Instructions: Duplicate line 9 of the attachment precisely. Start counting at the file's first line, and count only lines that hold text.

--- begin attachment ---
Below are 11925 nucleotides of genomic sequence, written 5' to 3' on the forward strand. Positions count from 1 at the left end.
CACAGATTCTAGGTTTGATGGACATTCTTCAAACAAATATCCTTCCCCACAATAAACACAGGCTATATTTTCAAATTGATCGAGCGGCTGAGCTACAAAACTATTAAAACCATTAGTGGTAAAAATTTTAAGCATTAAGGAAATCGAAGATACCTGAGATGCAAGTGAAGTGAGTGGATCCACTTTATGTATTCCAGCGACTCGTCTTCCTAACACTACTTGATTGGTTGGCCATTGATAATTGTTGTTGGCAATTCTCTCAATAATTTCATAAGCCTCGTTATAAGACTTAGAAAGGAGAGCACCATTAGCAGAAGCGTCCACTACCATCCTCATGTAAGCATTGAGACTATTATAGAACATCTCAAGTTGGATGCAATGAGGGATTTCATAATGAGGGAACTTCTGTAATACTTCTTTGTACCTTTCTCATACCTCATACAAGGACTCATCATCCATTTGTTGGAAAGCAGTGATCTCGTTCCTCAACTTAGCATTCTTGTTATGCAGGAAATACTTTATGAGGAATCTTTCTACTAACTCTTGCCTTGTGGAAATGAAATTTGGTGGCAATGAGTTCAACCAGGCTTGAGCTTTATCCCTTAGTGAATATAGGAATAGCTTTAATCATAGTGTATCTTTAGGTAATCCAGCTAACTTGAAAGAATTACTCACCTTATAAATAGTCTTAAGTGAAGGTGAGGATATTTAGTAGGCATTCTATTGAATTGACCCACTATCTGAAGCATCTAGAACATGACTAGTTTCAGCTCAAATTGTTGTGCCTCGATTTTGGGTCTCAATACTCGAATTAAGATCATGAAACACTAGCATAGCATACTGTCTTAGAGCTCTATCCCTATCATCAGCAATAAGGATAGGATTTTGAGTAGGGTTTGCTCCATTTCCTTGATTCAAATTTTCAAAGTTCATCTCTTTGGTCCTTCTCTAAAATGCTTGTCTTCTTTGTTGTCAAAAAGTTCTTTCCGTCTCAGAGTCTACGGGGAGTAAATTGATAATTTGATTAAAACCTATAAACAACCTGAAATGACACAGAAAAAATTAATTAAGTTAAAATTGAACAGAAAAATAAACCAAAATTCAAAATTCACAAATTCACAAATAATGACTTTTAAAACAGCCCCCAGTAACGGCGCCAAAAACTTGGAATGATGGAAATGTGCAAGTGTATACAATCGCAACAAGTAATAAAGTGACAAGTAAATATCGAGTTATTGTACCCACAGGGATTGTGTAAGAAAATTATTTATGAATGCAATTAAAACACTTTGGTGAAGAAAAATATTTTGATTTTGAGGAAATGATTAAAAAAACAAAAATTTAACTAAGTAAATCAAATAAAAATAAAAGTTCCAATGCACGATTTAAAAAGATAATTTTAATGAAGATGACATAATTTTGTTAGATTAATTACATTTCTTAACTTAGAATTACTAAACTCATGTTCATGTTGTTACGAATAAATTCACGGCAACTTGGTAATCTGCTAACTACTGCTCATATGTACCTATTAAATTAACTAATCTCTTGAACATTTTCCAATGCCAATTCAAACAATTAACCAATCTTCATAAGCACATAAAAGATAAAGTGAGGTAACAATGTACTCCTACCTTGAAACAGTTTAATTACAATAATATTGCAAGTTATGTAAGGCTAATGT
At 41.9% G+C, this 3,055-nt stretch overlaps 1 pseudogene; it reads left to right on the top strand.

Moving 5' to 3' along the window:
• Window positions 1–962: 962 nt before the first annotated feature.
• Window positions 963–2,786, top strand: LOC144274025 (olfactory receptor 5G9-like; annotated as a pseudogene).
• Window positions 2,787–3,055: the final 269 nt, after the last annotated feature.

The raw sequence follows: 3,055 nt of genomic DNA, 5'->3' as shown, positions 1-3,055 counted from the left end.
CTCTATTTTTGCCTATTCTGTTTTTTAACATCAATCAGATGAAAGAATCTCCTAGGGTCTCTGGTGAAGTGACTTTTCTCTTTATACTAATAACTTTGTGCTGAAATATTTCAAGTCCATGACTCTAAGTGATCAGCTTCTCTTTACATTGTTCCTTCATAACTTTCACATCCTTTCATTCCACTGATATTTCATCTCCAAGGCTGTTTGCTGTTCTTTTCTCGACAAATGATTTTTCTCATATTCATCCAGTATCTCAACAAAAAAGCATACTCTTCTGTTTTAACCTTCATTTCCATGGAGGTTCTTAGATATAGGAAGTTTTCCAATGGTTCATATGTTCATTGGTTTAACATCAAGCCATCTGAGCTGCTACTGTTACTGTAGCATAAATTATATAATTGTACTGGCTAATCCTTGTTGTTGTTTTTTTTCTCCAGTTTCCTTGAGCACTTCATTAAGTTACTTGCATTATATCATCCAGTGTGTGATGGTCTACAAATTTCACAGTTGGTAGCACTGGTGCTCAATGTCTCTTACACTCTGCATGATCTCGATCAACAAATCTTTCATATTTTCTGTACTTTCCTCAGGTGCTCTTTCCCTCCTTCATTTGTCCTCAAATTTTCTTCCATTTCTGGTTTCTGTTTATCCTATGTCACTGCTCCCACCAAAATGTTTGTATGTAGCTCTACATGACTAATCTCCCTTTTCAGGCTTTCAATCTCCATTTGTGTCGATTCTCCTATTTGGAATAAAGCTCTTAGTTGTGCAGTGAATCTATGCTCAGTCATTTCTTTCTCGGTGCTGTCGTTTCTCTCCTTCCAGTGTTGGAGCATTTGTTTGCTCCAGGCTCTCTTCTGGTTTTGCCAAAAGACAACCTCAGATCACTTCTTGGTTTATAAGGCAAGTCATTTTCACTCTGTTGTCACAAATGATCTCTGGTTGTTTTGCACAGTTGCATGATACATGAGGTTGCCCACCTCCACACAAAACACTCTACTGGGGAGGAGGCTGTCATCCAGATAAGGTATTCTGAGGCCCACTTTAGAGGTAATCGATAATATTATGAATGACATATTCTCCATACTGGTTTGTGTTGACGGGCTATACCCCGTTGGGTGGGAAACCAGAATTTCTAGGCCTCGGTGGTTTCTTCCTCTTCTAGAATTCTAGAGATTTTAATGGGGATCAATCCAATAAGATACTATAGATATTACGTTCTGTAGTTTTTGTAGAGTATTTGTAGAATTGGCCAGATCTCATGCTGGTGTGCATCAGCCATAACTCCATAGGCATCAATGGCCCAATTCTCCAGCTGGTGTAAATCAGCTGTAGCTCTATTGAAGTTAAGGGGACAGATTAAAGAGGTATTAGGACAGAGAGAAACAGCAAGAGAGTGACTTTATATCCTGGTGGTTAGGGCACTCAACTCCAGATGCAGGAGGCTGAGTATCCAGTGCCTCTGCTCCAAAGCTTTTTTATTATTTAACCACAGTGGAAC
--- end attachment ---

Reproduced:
CTCTATTTTTGCCTATTCTGTTTTTTAACATCAATCAGATGAAAGAATCTCCTAGGGTCTCTGGTGAAGTGACTTTTCTCTTTATACTAATAACTTTGTGCTGAAATATTTCAAGTCCATGACTCTAAGTGATCAGCTTCTCTTTACATTGTTCCTTCATAACTTTCACATCCTTTCATTCCACTGATATTTCATCTCCAAGGCTGTTTGCTGTTCTTTTCTCGACAAATGATTTTTCTCATATTCATCCAGTATCTCAACAAAAAAGCATACTCTTCTGTTTTAACCTTCATTTCCATGGAGGTTCTTAGATATAGGAAGTTTTCCAATGGTTCATATGTTCATTGGTTTAACATCAAGCCATCTGAGCTGCTACTGTTACTGTAGCATAAATTATATAATTGTACTGGCTAATCCTTGTTGTTGTTTTTTTTCTCCAGTTTCCTTGAGCACTTCATTAAGTTACTTGCATTATATCATCCAGTGTGTGATGGTCTACAAATTTCACAGTTGGTAGCACTGGTGCTCAATGTCTCTTACACTCTGCATGATCTCGATCAACAAATCTTTCATATTTTCTGTACTTTCCTCAGGTGCTCTTTCCCTCCTTCATTTGTCCTCAAATTTTCTTCCATTTCTGGTTTCTGTTTATCCTATGTCACTGCTCCCACCAAAATGTTTGTATGTAGCTCTACATGACTAATCTCCCTTTTCAGGCTTTCAATCTCCATTTGTGTCGATTCTCCTATTTGGAATAAAGCTCTTAGTTGTGCAGTGAATCTATGCTCAGTCATTTCTTTCTCGGTGCTGTCGTTTCTCTCCTTCCAGTGTTGGAGCATTTGTTTGCTCCAGGCTCTCTTCTGGTTTTGCCAAAAGACAACCTCAGATCACTTCTTGGTTTATAAGGCAAGTCATTTTCACTCTGTTGTCACAAATGATCTCTGGTTGTTTTGCACAGTTGCATGATACATGAGGTTGCCCACCTCCACACAAAACACTCTACTGGGGAGGAGGCTGTCATCCAGATAAGGTATTCTGAGGCCCACTTTAGAGGTAATCGATAATATTATGAATGACATATTCTCCATACTGGTTTGTGTTGACGGGCTATACCCCGTTGGGTGGGAAACCAGAATTTCTAGGCCTCGGTGGTTTCTTCCTCTTCTAGAATTCTAGAGATTTTAATGGGGATCAATCCAATAAGATACTATAGATATTACGTTCTGTAGTTTTTGTAGAGTATTTGTAGAATTGGCCAGATCTCATGCTGGTGTGCATCAGCCATAACTCCATAGGCATCAATGGCCCAATTCTCCAGCTGGTGTAAATCAGCTGTAGCTCTATTGAAGTTAAGGGGACAGATTAAAGAGGTATTAGGACAGAGAGAAACAGCAAGAGAGTGACTTTATATCCTGGTGGTTAGGGCACTCAACTCCAGATGCAGGAGGCTGAGTATCCAGTGCCTCTGCTCCAAAGCTTTTTTATTATTTAACCACAGTGGAAC